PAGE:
Jerramundi

Senior Member
Location
Chicago
Occupation
Licensed Residential Electrician
Typical outdoor receptacle cover is weather resistant "when cover is closed"
What are you basing this on? Your "typical outdoor receptacle cover" seems very subjective. The bubble covers I usually go with explicitly advertise themselves as "Weatherproof."

But I digress. My main question was about IP Ratings as they pertain NEC "Weather Resistant" and "Weatherproof" standards because all the products I'm researching are UL Listed but don't give a specific standard, only an IP Rating.

I only brought up the (WR) Receptacle and (WP) Enclosure scenario as an example. Like I said, I would think this standard would transverse across all installations in a wet location (i.e. WR equipment in WP enclosures), but that is just speculation.
 

Jerramundi

Senior Member
Location
Chicago
Occupation
Licensed Residential Electrician
So I would say that for instance 3R would be weatherproof for general applications. At the beach it might need to be 3 or 4 and at the beach near the ocean 4X for corrosion. See....weatherproof depends on the weather.
I would have to disagree with that depending on your definition of "general application." The only documentation I've seen thus far in this thread that would support that conclusion was that presented by FionaZuppa in Post #22... contingent upon the Informational Note which states...

"...watertight equipment can fulfill the requirements for weatherproof where varying weather conditions other than wetness, such as snow, ice, dust, or temperature extremes, are not a factor."

The subsequent question would be... does "extremes" apply to "snow, ice, dust..." or just "temperature?" The logical operand "or" here seems to separate "temperature extremes" from the other categories. Thus, if snow and ice are factors, watertight cannot satisfy weatherproof requirements.

Even then, it's my understanding that 3R is not technically watertight... nor do I live in a place where snow and ice formation are not factors. Even if 3R would qualify as "Weatherproof," it's clearly one of the minimum acceptable ratings for such.

For my particular application I think I'm going to with a UL Listed NEMA 4 enclosure just to be certain... and house my 3R xfrmr's in there. I found a good distributor that has NEMA 4 enclosures for a fairly reasonable price, unlike the previously linked NEMAEnclosures.com, whose smallest NEMA 4 enclosures runs upwards of $300.00 big ones. I found a UL listed NEMA 4 for $50.00 :cool:
 

Jerramundi

Senior Member
Location
Chicago
Occupation
Licensed Residential Electrician
Ultimately it does boil down to the AHJ... only problem is my local municipality has a nice little liability statement in their village code that explicitly states "the electrical contractor is responsible for anything missed by the inspector." :cautious:
 

paulengr

Senior Member
I would have to disagree with that depending on your definition of "general application." The only documentation I've seen thus far in this thread that would support that conclusion was that presented by FionaZuppa in Post #22... contingent upon the Informational Note which states...

"...watertight equipment can fulfill the requirements for weatherproof where varying weather conditions other than wetness, such as snow, ice, dust, or temperature extremes, are not a factor."

The subsequent question would be... does "extremes" apply to "snow, ice, dust..." or just "temperature?" The logical operand "or" here seems to separate "temperature extremes" from the other categories. Thus, if snow and ice are factors, watertight cannot satisfy weatherproof requirements.

Even then, it's my understanding that 3R is not technically watertight... nor do I live in a place where snow and ice formation are not factors. Even if 3R would qualify as "Weatherproof," it's clearly one of the minimum acceptable ratings for such.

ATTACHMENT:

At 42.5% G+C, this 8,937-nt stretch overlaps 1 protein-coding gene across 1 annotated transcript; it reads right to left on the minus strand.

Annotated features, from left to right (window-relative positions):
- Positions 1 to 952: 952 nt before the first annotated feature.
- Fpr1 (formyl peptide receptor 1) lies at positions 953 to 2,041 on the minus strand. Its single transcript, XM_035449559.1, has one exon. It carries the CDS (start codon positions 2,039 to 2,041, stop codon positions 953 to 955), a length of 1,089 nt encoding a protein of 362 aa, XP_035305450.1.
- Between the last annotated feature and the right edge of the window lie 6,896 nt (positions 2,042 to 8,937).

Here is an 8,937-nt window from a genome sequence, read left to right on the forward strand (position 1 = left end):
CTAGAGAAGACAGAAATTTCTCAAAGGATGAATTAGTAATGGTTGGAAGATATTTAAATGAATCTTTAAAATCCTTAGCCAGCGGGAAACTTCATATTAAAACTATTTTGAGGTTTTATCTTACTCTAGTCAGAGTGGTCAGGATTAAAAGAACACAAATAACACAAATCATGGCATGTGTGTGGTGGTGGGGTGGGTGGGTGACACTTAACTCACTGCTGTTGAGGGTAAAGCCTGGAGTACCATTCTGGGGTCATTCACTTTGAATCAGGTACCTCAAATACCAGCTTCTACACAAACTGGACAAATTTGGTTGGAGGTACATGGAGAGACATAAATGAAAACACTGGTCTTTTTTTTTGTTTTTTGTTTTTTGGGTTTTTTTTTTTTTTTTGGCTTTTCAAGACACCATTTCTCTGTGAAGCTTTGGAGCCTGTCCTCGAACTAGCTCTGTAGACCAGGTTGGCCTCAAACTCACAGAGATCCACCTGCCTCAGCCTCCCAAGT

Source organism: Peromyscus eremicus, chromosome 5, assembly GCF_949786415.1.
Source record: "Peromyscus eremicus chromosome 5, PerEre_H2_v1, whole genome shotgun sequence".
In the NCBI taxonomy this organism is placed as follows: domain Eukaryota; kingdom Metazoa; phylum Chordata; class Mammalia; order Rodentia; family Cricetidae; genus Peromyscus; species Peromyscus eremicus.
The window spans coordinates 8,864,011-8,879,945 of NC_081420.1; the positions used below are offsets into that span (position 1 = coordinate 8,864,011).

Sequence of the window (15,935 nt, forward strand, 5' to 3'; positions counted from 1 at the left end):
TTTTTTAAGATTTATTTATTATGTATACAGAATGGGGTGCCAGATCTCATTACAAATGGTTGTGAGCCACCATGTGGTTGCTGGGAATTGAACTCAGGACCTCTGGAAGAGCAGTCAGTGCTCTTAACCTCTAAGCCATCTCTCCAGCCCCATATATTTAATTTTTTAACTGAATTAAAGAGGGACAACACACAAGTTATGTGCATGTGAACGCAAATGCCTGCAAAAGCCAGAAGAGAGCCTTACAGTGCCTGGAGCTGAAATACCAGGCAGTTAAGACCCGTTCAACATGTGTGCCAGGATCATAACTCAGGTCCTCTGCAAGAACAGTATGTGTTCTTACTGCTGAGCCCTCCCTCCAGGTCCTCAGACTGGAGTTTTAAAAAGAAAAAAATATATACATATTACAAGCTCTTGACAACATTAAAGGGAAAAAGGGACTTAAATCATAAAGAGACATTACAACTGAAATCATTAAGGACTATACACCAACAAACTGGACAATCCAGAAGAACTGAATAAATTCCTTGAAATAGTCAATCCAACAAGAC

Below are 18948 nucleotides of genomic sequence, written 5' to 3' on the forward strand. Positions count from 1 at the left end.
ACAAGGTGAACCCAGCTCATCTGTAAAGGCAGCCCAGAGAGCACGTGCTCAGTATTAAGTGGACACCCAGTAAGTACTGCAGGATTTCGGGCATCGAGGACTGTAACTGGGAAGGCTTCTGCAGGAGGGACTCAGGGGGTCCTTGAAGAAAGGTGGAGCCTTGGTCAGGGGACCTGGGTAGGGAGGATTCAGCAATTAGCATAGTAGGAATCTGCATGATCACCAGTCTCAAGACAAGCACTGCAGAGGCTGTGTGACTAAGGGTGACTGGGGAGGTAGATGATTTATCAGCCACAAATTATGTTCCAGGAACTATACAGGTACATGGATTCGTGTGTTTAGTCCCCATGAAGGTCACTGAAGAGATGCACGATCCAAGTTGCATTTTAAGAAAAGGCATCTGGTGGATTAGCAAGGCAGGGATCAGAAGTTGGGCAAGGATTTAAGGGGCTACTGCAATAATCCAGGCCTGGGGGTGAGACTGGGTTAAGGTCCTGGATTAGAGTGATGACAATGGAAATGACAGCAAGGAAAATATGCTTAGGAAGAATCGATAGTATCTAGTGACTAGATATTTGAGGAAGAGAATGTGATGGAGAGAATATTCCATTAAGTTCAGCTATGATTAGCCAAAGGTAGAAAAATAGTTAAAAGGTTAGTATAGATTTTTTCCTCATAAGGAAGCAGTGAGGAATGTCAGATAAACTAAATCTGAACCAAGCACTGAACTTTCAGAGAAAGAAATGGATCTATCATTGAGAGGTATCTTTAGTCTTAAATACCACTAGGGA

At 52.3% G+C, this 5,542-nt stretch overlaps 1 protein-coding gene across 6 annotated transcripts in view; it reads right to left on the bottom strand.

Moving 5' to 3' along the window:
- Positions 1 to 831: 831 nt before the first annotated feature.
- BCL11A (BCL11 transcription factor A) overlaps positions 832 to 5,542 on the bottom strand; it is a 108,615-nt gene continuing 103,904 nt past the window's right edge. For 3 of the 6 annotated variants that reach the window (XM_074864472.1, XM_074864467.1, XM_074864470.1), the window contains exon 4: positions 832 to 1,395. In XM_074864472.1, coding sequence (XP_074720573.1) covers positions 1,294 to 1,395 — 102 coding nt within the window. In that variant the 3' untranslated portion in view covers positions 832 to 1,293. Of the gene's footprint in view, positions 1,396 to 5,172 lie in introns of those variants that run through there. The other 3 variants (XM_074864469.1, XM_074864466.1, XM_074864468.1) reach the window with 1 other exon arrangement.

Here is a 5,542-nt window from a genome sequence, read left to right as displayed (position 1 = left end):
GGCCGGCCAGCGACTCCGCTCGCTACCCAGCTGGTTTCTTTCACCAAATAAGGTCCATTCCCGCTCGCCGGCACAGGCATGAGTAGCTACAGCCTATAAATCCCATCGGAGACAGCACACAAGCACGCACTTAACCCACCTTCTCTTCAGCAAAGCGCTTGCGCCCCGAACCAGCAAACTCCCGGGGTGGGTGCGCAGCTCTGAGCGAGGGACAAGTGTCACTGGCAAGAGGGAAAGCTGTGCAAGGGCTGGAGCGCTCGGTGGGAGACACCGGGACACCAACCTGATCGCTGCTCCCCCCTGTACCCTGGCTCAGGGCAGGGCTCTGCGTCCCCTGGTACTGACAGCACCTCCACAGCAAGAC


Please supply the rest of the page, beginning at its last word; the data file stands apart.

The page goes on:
For my particular application I think I'm going to with a UL Listed NEMA 4 enclosure just to be certain... and house my 3R xfrmr's in there. I found a good distributor that has NEMA 4 enclosures for a fairly reasonable price, unlike the previously linked NEMAEnclosures.com, whose smallest NEMA 4 enclosures runs upwards of $300.00 big ones. I found a UL listed NEMA 4 for $50.00 :cool:
Watertight (NEMA 4) has problems with sweating where 3 doesn’t. Hence it is not generally as weatherproof as NEMA 3. This is getting outside of Code but the fix is installing a breather. The non-Code practice is drilling a 1/8” hole in the bottom.
 

FionaZuppa

Senior Member
Location
AZ
Typical outdoor receptacle cover is weather resistant "when cover is closed" "in use" covers can have cover closed while a cord is plugged into the receptacle.
And oddly, the typical ones have gasket while the in-use ones do not. In my book they are all "weather resistant" and not "weatherproof".

There's not set standard for those terms thus they are used quite broadly.
 

kwired

Electron manager
Location
NE Nebraska
What are you basing this on? Your "typical outdoor receptacle cover" seems very subjective. The bubble covers I usually go with explicitly advertise themselves as "Weatherproof."
Your covers don't add "when cover closed" to the verbiage printed on them? Most do.

Seems like they would just for legal purposes when a non electrical professional would get involved in some sort of claim - "but it says it is weatherproof"
 

kwired

Electron manager
Location
NE Nebraska
And oddly, the typical ones have gasket while the in-use ones do not. In my book they are all "weather resistant" and not "weatherproof".

There's not set standard for those terms thus they are used quite broadly.
Bold part I can agree with. Anything outdoors or even in an indoor wet location is subject to water being inside. Especially if designed/installed that condensation can easily occur. Those gaskets and seals keep water out, but once it is in they keep it in as well.
 

kwired

Electron manager
Location
NE Nebraska
Watertight (NEMA 4) has problems with sweating where 3 doesn’t. Hence it is not generally as weatherproof as NEMA 3. This is getting outside of Code but the fix is installing a breather. The non-Code practice is drilling a 1/8” hole in the bottom.
I install many enclosures that are rated NEMA 4 and 12, some even have instructions to convert to 3R to drill hole(s) in the bottom.

Square D panelboard cabinets (this the real panelboards not the loadcenters) in particular have one series that is rated 3R, 5 and 12- instructions included state to use as 3R to remove drain screws in the bottom wall of cabinet.